“Trigger events” are major changes that affect a business. They can be milestones achieved through the normal course of a business’ life such as buying new equipment or moving locations. Or, they can be through environmental happenings outside of the business’ control such as new laws. For a business owner, they can be joyful, such as a retirement or the sale of a successful venture, or stress-inducing, such as a new regulation or a new competitor in their space.
A company’s need for guidance and various support services is activated whether a trigger event is the result of internal or external factors, and whether it is a positive or a negative from the business owner’s perspective. This is the time when the most consultative small business advisers gain new business relationships.
Common trigger events
As a professional who calls on small to mid-sized businesses (SMBs), it’s critical that you proactively address potential trigger events with your clients. Here are a few examples of events that might impact a business.
Consistent business growth for multiple years may prompt an expansion, an increase in inventory levels, the need for additional professional services, or even merger and acquisition (M&A) activity.
New technology, equipment, or products
To maintain a competitive edge, a business must consider new technologies, upgrades in their equipment, and new product lines being introduced by the competition.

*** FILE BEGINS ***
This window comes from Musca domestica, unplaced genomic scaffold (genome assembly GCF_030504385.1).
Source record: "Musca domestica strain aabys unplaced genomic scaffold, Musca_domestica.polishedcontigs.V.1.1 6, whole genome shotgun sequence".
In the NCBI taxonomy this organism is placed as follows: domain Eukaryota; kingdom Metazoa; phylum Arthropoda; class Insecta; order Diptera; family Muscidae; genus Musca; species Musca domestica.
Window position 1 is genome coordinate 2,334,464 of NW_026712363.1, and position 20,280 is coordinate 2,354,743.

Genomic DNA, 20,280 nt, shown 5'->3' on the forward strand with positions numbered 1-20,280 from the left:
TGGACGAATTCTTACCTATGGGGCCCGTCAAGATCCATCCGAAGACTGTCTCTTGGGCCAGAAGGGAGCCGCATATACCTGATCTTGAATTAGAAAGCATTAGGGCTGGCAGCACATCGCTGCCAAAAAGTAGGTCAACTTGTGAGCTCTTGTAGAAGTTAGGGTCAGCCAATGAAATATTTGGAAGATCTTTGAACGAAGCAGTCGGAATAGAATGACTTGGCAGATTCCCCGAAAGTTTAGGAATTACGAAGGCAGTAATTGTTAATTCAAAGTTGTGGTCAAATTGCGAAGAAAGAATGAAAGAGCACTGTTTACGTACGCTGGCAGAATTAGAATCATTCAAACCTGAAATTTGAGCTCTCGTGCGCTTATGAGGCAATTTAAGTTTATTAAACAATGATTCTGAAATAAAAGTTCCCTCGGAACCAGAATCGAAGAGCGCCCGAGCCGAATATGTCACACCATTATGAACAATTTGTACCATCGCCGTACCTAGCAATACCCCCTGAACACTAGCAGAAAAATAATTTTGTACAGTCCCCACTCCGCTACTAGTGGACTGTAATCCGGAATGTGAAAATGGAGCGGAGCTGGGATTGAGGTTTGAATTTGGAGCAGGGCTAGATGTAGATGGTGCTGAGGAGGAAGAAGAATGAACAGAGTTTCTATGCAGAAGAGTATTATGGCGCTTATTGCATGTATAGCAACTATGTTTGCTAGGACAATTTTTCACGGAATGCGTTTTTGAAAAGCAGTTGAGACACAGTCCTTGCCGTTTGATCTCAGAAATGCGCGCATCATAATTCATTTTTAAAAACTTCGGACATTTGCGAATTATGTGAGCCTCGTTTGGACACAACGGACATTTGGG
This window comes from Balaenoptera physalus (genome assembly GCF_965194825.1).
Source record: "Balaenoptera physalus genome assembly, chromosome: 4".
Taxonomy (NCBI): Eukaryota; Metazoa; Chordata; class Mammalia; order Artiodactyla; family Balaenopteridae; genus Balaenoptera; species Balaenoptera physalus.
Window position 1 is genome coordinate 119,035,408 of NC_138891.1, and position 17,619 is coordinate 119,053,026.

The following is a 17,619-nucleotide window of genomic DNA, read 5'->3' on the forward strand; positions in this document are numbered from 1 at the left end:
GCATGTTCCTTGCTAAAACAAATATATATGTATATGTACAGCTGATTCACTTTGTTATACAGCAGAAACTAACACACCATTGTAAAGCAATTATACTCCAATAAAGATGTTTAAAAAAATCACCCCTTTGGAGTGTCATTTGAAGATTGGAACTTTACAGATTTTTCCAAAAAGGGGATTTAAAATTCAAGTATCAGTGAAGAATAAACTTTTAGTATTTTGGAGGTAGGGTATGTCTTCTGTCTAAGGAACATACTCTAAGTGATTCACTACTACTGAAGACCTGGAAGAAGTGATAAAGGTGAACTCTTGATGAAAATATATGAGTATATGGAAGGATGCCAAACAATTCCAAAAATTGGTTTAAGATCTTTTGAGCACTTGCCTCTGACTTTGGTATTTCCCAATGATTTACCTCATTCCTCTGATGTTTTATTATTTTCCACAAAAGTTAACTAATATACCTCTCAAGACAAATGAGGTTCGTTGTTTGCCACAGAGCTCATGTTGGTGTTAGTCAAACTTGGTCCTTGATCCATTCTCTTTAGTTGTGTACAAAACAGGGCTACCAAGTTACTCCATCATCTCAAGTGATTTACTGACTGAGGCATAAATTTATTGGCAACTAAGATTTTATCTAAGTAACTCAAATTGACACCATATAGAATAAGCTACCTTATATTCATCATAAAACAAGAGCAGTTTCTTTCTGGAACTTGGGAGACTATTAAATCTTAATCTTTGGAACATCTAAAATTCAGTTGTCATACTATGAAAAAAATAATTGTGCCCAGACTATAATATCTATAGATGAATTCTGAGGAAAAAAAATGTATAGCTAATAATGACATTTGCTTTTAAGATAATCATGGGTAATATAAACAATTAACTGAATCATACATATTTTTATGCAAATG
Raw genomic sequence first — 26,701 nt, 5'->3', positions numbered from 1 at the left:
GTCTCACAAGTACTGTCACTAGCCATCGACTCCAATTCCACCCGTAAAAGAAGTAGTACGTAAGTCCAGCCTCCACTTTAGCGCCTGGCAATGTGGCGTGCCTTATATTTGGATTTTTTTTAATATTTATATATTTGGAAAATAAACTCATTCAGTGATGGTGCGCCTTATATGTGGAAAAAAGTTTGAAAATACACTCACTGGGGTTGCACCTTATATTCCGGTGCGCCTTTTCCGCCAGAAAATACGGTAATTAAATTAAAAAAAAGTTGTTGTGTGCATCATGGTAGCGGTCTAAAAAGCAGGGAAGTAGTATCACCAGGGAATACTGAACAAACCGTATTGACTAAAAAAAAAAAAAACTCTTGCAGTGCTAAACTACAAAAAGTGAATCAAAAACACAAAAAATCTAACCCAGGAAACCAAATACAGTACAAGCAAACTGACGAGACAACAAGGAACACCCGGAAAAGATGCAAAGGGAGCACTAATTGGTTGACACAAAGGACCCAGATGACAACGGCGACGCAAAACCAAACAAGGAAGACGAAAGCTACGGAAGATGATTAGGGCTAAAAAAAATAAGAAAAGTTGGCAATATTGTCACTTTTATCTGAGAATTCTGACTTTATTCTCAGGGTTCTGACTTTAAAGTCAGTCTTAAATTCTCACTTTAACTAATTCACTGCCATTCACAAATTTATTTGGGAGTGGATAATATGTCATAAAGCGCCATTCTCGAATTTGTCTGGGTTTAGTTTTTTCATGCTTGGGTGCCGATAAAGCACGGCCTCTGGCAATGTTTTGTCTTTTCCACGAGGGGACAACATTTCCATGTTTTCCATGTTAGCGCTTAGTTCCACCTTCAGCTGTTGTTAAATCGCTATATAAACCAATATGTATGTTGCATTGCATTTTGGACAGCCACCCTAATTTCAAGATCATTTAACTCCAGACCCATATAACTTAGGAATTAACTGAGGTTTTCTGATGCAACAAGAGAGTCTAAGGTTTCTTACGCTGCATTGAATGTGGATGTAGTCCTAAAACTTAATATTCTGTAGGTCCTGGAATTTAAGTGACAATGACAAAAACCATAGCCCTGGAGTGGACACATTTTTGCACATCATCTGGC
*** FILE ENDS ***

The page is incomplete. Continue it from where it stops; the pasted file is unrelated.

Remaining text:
New laws or regulations
Regulations or litigation may demand additional spending by a customer to meet new requirements.
Change in leadership
Changes in leadership occur for many reasons: someone leaves the company, is promoted retires, is fired, etc. A new CEO, new partner, or a change in the management structure should almost always prompt a relationship review.
Take advantage of change
Ultimately, most trigger events are about change—change in leadership or ownership, in a firm’s size or structure, in the way a company does business. As a professional who calls on small and medium-sized businesses (SMBs), you can retain and grow client relationships by acknowledging such trigger events and proactively discussing them with a business owner.
First, you must build relationships with business owners so that when there is a trigger event, they know and trust you. You do this by providing helpful insights to them whenever you can without taking up their valuable time.
One way to learn about the potential trigger events that might impact a particular industry is to monitor changes that occur in various verticals. Scan industry news articles to discover timely changes affecting business owners.
Second, be sure you address trigger events as part of your client contact strategy. You can use those conversations to not only remain top-of-mind to the business owner but to show them that you are on top of the changes that are occurring (or may occur) within both their individual business as well as their industry as a whole.
A guide and partner
There are a lot of “what ifs” in life as well as in running a company. Business owners have a lot of different things that keep them up at night, but even so, they don’t always have time to foresee every potential factor that might have an impact on their company’s success or failure.
When it comes to trigger events, it’s all about being proactive and prepared. As a professional services provider calling on SMBs, you can help your clients anticipate the changes that may come with a trigger event by learning about the internal forces impacting their company and the external forces impacting their industry.
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